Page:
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Is it o.k. to substitute a 41/2" dia. segmented cutting wheel in my 43/8" dia. 14.4V saw? No one makes blades anymore, since B&D/dewalt abandoned the line.

I use my saw to cut drywall, and install the blocking for the cabinets that the carpenters 'forgot'. Or do I need one of those 'diamond-encrusted' blades?

  • Please ask one question per post. I've removed the dust question. Feel free to post another question. – isherwood Feb 8 at 16:41
  • Just get an oscillating saw, it cuts drywall like butter. – Alaska Man Feb 8 at 17:46
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You ask if a 4-1/2" blade will fit a 4-3/8 saw probably not, but take the saw to the store and ask them to let you see if it will fit. Using a saw to cut drywall? I usually use a razor knife, or a jab saw when cutting in old work boxes, I have never seen someone use a circular saw to cut drywall, I would hate to see the mess that leaves. Change over to a razor knife if you want less mess.

  • Why don't you think it would fit? 1/16" in radius increase is probably within the normal variation for those blades from different makers anyway. – isherwood Feb 8 at 16:46
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    Having tried to fit a different size blade for a mikata battery circular saw there was not enough clearance, so I doubt it would fit but with no other options I did suggest to take it to the store and try. – Ed Beal Feb 8 at 16:50
  • I saw someone cut drywall with a circular saw one, and it was a huge mess. They were replacing all the plumbing in a large house, so they had a lot of drywall to cut. In that case, I think it made sense. They started the project with a brand new shop vac connected to the saw for dust collection. They threw the vacuum away at the end of the project. They also sealed off each room they worked in with plastic sheeting because the vacuum couldn't catch it all. I suggest sticking with a jab saw or maybe an oscillating cutting tool. – mrog Feb 8 at 16:53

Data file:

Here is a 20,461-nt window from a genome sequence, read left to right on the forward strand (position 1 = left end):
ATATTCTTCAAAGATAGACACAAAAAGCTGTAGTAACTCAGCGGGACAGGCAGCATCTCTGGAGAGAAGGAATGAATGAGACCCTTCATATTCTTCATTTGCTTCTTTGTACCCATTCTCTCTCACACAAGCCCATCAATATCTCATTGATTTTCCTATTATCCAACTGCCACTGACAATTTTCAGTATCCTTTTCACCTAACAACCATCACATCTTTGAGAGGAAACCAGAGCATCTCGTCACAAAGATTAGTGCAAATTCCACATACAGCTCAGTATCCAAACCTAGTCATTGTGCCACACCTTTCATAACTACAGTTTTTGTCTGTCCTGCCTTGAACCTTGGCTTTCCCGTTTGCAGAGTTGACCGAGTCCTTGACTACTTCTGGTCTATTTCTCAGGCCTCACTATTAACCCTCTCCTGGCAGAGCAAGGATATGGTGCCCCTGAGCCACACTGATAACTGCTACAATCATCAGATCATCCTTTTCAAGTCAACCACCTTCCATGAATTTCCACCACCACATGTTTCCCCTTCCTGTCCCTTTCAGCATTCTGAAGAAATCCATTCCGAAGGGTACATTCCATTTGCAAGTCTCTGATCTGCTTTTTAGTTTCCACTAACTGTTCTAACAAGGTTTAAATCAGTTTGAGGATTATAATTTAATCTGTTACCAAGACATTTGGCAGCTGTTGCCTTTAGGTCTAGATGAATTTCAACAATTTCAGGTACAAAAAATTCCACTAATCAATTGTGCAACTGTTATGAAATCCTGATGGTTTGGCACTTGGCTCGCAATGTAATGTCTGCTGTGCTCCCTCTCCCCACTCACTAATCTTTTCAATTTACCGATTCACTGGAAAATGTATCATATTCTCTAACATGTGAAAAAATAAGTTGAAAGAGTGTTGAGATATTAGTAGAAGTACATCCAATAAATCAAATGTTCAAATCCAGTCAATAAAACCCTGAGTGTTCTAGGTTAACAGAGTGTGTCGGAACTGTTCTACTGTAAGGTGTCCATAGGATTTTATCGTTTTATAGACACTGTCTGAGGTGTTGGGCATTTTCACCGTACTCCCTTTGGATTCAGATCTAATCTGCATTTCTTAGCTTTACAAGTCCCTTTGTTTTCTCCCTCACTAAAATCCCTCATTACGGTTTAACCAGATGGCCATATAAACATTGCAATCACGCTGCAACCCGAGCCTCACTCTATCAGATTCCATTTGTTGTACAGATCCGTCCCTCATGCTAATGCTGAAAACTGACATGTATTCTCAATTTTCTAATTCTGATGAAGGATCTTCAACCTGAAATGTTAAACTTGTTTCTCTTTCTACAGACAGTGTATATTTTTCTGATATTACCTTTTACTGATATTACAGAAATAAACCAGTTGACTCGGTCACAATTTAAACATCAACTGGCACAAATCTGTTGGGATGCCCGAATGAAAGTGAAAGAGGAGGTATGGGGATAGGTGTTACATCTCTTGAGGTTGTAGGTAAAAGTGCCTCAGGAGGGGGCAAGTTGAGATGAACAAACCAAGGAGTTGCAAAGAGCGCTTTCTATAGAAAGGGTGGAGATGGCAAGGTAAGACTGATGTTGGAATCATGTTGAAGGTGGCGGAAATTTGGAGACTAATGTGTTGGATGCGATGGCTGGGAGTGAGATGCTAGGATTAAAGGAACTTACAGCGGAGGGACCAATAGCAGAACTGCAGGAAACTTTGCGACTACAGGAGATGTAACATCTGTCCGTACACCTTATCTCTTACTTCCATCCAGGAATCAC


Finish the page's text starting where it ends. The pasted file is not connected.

• @isherwood even if it fits, I would never gamble with a saw. Only use it as intended. – Quoc Vu Feb 9 at 6:37
  • @QuocVu, you're kidding, right? The size difference is negligible at best. My money says they're the exact same thing marketed with different numbers for different purposes. – isherwood Feb 9 at 17:07
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In my experience, abrasive wheels don't work well for soft materials. They'll probably cut drywall slowly and may result in burning. They won't touch wood.

It seems to me that blades are readily available in that size, though.

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I know the question is about powertools, but the goal is cutting drywall: The fastest & easiest way to cut drywall is just score it with a knife and then 'snap' it along that line (like cutting glass). All the strength of the drywall is in the paper, and if you score the paper deeply the whole sheet snaps along that line easy as can be.

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    I think OP is cutting existing walls. Not new drywall. – Quoc Vu Feb 9 at 6:36
  • keyhole saw, or sabre saw then, not something with spinning blade and lots of wind! – Jasen Feb 9 at 6:42

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